Intro: Modeling for a Figure Painting Class

To most, being completely nude in front of a class of inquisitive eyes, likely sounds intimidating. Especially when you consider that modeling for a figure painting class usually entails at least an hour spent changing position and then holding for anywhere from one minute to thirty minutes. Each class member finds their angle and carries out their creative representation of your body; all the while, critiques and pointers are being given by the instructor.


For me, when I had this experience, it was rather liberating and calming; my perspective changed from feeling naked in a room full of eyes to feeling comfortably nude in a room full of artists. As the clock started I found my positioning, then the waiting began. This was perhaps the hardest part for me was remaining completely still, in a sometimes demanding pose, for what could be twenty or thirty minutes. This gives the artists time to feel how they will approach the lighting, proportions, shadows, contours of the body and to create the relationship between them and their subject and medium.


After the first ten minutes, I was able to relax more and go into a sort of meditation. The nude figure has been represented in art since the beginning of our recorded history. It is an expression of our natural, unique, diverse, beautiful human form. At the end of the class when I was able to look at all of the sketches and paintings people had created, inspired by my figure, it was an interesting exercise of looking at myself through many lenses. Some of them highlighted my areas of insecurity and others accentuated my favorite parts. In the end, looking at a variety of diverse perspectives of my nude figure and how they appeared collaged together, shifted my viewpoint from self-analytical to self-loving and appreciating.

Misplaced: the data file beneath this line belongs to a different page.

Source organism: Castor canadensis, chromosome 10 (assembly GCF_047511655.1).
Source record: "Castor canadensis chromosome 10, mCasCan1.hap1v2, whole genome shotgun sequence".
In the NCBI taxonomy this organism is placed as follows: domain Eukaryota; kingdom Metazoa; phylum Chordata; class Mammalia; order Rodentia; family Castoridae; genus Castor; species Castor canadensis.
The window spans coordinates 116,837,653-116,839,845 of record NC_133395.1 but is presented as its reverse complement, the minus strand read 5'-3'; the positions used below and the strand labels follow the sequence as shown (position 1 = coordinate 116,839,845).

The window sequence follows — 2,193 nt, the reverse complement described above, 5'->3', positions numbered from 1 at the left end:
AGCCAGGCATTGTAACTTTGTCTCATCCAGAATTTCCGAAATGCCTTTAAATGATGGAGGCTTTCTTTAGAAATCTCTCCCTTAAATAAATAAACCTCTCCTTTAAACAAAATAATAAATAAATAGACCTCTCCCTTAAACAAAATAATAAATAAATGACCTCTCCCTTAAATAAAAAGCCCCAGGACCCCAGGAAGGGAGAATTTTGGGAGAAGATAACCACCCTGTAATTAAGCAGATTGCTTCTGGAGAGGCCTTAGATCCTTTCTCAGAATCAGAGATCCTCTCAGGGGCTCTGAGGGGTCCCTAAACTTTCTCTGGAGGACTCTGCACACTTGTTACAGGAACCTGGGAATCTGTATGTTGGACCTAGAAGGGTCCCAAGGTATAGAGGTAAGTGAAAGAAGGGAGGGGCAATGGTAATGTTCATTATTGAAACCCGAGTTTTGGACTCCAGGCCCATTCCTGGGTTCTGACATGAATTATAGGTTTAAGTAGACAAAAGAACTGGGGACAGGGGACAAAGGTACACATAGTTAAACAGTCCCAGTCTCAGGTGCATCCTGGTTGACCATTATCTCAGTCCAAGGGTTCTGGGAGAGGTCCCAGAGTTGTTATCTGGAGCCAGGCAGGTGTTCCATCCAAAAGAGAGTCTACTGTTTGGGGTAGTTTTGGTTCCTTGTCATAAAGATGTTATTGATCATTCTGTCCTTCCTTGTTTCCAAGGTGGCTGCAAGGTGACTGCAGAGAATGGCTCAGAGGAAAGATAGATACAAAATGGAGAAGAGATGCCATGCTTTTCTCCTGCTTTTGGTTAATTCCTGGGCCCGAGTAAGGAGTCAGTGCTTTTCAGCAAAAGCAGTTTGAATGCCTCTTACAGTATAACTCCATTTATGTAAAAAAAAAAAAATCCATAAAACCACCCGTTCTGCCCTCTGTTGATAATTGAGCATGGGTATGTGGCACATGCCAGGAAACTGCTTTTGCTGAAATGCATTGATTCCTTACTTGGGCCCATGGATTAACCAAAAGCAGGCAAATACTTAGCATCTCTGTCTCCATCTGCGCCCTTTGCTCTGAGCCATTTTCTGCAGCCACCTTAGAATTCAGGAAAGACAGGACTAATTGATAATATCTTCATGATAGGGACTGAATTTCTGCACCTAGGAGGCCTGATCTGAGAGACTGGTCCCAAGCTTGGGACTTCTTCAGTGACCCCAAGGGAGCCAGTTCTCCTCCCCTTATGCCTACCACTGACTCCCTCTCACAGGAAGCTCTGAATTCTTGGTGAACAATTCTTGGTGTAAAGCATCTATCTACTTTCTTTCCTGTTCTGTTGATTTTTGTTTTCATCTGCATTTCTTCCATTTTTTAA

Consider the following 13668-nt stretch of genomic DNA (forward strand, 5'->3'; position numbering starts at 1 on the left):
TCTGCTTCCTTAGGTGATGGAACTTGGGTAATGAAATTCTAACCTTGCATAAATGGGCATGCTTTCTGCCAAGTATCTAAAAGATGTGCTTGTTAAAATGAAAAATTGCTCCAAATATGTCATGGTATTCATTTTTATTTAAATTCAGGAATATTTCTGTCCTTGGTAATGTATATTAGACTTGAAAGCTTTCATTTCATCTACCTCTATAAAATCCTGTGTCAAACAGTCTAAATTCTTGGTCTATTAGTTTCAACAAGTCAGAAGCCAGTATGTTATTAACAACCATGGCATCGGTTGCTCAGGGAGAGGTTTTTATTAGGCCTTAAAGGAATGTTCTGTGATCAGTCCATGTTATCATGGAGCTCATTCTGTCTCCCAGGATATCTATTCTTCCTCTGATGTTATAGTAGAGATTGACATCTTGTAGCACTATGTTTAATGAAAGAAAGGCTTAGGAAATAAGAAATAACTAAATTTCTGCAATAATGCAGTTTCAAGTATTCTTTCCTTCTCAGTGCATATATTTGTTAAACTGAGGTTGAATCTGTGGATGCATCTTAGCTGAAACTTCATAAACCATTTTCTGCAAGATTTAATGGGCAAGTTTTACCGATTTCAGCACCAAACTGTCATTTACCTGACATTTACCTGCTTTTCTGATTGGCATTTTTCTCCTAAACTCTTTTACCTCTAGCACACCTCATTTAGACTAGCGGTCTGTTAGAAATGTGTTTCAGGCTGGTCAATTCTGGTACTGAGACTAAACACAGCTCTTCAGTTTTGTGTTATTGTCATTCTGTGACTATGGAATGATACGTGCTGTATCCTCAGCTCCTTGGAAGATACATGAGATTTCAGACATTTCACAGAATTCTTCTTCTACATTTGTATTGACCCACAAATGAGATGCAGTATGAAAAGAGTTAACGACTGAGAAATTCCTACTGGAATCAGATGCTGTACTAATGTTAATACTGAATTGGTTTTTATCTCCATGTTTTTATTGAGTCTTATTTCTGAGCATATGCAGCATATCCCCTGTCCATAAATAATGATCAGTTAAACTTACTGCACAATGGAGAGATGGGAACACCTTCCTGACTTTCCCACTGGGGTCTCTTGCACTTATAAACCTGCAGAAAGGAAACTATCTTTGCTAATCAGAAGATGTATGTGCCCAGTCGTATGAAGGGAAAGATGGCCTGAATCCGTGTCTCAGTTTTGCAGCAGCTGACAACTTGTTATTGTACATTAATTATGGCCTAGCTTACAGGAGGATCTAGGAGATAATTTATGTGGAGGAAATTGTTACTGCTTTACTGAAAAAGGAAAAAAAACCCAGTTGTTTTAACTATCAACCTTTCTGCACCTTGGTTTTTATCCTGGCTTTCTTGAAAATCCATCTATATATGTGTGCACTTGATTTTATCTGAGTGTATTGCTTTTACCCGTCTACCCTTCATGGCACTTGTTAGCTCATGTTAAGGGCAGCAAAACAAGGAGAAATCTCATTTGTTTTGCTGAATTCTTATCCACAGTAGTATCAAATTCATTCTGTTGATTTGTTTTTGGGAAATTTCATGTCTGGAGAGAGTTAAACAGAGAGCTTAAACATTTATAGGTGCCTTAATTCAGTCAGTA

This experience served me as a lesson in letting go, letting my creative energies flow and feeling comfortable in my own skin.

Tips for Figure Art Modeling

  1. Meditate before, clear your mind and slow down your pace.
  2. Feel like art; embody the muse archetype.
  3. Move naturally like you would rolling around in bed or in other authentic movement.
  4. To hold position: make sure your weight is evenly distributed for the amount of time you need to be still.
  5. Focusing on breathing and going into a meditative space helps to stay relaxed.

One Comment

  1. You nailed it Bay Leaf. “Comfortably nude”,”from self analytical to self loving and appreciating”, “letting my creative energies flow and feeling comfort in my own skin”, pretty much sums it up. Sounds healthy. Probably a state that many would like to reach. Can I volunteer to be a model? I promise I will lose some weight. 😀


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